International Business & Economy Budget 2017: Can the government reverse the downward trend?

Budget 2017: Can the government reverse the downward trend?




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Can we overcome the current economic malaise or we so set in our ways that no matter how hard we try, we cannot reverse the economic stagnation or worse the downward trend?

Ex PAP MP, Mr Indrajit Singh commented that the government is in denial and the Committee on the Future Economy made no new recommendations to uplift the ailing economy.

Some economists have called Singapore the “new sick man of Asia.” While the government has been dismissive, the general mood is somber and the business community is watching the budget to see if there’ll be sufficient government stimulus to kick-start the economy.

Fiscal stimulus is one thing and there are short term benefits that SMEs can look forward to, to keep them afloat in this harsh economic environment.

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Increased wage credits and social spending is also on the table, but these are just stop-gap measures and do not address the high structural costs of running a business here. One venture capitalist said that he’ll move his investments to other parts of ASEAN if the conditions in Singapore are not favourable.

So it is not just the MNCs that are moving, the money is also going where the opportunities are.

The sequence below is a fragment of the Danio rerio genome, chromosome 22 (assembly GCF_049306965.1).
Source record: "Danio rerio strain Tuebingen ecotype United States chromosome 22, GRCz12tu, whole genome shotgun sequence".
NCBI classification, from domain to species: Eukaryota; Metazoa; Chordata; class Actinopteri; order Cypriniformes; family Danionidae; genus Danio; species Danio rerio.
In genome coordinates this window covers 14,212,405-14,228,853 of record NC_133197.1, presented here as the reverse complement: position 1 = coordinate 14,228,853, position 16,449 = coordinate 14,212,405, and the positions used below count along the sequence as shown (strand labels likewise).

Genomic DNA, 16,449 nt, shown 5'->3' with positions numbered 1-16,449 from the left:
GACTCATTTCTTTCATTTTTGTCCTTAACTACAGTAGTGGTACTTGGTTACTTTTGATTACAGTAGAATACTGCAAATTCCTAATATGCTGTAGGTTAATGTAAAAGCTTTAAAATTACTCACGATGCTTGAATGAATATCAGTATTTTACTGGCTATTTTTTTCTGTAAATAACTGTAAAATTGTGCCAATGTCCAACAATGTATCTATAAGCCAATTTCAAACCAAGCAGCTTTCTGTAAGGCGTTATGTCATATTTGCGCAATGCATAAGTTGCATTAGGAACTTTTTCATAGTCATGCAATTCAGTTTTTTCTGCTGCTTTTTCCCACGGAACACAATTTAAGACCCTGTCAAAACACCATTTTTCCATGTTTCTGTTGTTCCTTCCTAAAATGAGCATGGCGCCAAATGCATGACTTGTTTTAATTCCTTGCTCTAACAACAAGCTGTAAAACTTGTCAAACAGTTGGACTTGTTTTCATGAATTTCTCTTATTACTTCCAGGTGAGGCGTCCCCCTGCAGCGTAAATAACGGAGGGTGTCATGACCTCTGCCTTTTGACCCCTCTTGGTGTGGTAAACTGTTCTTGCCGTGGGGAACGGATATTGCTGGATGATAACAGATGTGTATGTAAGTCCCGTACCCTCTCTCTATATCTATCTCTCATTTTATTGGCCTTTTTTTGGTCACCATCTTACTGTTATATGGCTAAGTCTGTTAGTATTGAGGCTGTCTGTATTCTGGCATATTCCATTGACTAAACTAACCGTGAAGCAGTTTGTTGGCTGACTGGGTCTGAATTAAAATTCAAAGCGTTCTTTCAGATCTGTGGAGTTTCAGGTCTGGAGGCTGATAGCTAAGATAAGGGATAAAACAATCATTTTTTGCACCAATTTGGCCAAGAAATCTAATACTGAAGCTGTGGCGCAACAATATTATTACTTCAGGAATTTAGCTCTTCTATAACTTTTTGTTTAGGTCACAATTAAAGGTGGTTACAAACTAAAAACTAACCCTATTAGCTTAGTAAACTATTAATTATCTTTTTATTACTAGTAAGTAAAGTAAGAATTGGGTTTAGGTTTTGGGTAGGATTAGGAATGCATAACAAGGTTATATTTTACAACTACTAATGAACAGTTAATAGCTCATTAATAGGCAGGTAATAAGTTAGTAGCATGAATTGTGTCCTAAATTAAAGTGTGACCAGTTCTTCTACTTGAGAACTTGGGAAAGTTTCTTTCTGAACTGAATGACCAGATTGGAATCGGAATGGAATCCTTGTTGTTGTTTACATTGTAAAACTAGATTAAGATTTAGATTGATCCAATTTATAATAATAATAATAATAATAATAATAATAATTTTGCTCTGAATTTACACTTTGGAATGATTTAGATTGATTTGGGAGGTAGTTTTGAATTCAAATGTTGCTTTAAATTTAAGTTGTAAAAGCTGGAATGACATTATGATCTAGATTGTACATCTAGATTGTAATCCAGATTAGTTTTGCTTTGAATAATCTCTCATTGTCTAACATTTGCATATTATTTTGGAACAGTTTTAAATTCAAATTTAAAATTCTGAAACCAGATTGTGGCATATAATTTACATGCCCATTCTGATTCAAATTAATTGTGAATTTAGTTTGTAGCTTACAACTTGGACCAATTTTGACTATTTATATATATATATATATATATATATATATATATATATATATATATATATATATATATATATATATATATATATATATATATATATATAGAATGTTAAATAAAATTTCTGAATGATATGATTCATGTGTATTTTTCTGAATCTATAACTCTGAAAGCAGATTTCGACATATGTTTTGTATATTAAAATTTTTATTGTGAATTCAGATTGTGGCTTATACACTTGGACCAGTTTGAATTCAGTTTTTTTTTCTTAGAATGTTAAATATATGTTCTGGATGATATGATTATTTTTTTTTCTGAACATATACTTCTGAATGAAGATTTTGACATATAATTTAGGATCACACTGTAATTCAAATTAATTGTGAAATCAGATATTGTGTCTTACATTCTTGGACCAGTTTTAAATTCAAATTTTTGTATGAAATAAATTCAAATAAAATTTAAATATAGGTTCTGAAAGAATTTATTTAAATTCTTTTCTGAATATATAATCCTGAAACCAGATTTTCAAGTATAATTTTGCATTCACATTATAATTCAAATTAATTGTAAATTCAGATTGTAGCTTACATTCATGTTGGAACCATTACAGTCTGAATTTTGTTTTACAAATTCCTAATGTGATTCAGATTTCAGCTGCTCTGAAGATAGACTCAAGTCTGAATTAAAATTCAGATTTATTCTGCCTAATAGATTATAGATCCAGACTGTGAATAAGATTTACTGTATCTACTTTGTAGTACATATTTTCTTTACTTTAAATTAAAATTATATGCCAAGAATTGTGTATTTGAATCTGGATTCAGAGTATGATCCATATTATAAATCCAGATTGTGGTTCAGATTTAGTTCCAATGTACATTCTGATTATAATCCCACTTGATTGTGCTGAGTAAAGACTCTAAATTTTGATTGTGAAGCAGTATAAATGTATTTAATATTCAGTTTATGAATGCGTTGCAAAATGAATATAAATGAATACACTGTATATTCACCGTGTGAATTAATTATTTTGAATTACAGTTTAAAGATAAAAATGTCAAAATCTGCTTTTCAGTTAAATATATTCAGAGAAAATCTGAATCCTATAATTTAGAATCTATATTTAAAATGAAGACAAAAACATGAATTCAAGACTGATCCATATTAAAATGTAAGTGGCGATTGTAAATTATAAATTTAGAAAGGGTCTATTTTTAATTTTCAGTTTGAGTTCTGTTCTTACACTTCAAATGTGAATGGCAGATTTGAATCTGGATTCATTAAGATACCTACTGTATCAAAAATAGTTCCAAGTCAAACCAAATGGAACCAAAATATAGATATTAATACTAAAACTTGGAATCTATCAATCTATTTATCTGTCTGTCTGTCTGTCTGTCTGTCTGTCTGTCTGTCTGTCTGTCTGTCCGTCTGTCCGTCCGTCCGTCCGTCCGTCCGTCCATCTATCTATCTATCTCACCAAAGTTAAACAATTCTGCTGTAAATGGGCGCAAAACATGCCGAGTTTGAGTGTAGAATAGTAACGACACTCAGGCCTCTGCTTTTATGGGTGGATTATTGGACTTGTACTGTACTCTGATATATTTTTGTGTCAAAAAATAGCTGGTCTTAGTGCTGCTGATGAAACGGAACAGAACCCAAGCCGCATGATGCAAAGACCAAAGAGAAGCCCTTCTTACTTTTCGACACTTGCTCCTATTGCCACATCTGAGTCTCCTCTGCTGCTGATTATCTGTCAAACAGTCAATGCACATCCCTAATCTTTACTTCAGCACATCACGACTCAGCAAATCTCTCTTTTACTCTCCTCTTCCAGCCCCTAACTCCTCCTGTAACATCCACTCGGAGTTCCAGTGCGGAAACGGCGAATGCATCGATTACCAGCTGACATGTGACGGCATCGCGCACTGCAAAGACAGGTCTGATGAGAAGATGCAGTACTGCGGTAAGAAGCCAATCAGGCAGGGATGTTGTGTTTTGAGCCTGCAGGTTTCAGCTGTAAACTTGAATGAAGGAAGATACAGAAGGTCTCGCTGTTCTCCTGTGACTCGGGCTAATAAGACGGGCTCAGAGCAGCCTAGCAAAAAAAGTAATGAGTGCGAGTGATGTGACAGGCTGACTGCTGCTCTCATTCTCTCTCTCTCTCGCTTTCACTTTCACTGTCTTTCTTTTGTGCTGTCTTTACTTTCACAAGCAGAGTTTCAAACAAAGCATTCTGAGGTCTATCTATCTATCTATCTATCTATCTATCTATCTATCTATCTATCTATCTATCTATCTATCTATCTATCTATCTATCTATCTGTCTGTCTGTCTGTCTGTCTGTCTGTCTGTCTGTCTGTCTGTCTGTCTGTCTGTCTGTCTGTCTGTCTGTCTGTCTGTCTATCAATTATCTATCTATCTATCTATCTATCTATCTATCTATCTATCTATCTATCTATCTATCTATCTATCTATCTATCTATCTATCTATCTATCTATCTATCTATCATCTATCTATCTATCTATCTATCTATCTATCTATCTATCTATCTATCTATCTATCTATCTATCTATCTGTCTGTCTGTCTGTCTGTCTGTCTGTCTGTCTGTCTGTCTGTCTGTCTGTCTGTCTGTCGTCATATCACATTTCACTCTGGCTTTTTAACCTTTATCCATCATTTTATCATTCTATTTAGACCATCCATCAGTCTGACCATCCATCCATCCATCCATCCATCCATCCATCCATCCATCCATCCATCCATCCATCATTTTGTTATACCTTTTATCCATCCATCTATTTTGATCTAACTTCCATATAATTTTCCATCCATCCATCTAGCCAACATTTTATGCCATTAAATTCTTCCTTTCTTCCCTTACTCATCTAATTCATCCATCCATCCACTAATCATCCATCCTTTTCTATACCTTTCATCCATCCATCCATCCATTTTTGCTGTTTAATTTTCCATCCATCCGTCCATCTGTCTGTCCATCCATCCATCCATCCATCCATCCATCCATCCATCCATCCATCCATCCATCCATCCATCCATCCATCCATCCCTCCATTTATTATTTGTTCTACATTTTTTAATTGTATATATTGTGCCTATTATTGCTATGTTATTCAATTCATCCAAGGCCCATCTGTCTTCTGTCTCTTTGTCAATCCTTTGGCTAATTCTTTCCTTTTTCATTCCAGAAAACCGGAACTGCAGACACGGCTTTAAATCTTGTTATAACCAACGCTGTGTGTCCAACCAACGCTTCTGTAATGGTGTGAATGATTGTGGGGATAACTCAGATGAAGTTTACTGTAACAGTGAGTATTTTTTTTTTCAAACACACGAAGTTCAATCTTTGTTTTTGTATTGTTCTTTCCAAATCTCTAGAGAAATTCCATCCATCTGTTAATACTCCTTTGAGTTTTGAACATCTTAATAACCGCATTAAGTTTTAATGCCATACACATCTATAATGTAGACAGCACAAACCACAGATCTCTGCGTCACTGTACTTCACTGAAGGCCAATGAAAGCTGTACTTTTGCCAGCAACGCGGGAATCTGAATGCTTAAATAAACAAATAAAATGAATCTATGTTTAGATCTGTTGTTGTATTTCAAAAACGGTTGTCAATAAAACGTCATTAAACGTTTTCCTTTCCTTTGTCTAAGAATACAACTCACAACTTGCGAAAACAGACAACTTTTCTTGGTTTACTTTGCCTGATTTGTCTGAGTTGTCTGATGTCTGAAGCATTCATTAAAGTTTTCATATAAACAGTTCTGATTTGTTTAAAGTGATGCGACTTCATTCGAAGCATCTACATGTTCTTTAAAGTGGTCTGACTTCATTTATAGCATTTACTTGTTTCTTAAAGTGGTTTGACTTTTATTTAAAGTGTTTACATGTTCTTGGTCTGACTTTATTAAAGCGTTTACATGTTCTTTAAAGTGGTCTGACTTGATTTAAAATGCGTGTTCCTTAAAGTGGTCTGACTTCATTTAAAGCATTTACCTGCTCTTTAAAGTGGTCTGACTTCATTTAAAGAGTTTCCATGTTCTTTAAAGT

Inderjit’s suggestions are all noble. Hire more Singaporeans – more on-the-job training and hopefully we’ll have a highly skilled workforce with “deep skills” in the next two years. Unfortunately, for most SMEs, the planning horizons are much shorter and often they survive on a month-on-month basis – cash flow is king.

Therein lies the conundrum – it is the GLCs and MNCs that have the financial strength to invest long term but they find other markets with lower cost structures and larger consumer markets more attractive than Singapore.

The SMEs do not have the luxury of investing in human resource like how Inderjit has suggested. What is tenable and practical for these SMEs is to operate in the most cost effective manner and to produce goods and services in economies that are competitive – unfortunately Singapore does not offer that.

The tightening of the flow of talent has also put a strain on local SMEs. With higher wage limits for S-pass and Employment passes, the costs of operating in Singapore has gone up significantly. It is a double whammy for most companies in the tech sector – making the economic environment almost prohibitive to operate in.

Can the PAP do the unthinkable?

The business community has been crying out for more access to talent and to bring down the wage floors for the S-Pass and Employment Passes. But this is a double-edged sword – bringing in more talent will erode PAP’s political capital but keeping the wage floors will eventually erode our economic competitiveness.

If the government decides to lower the wage floor for foreign talent, does it have the courage to provide job insurance to those displaced?


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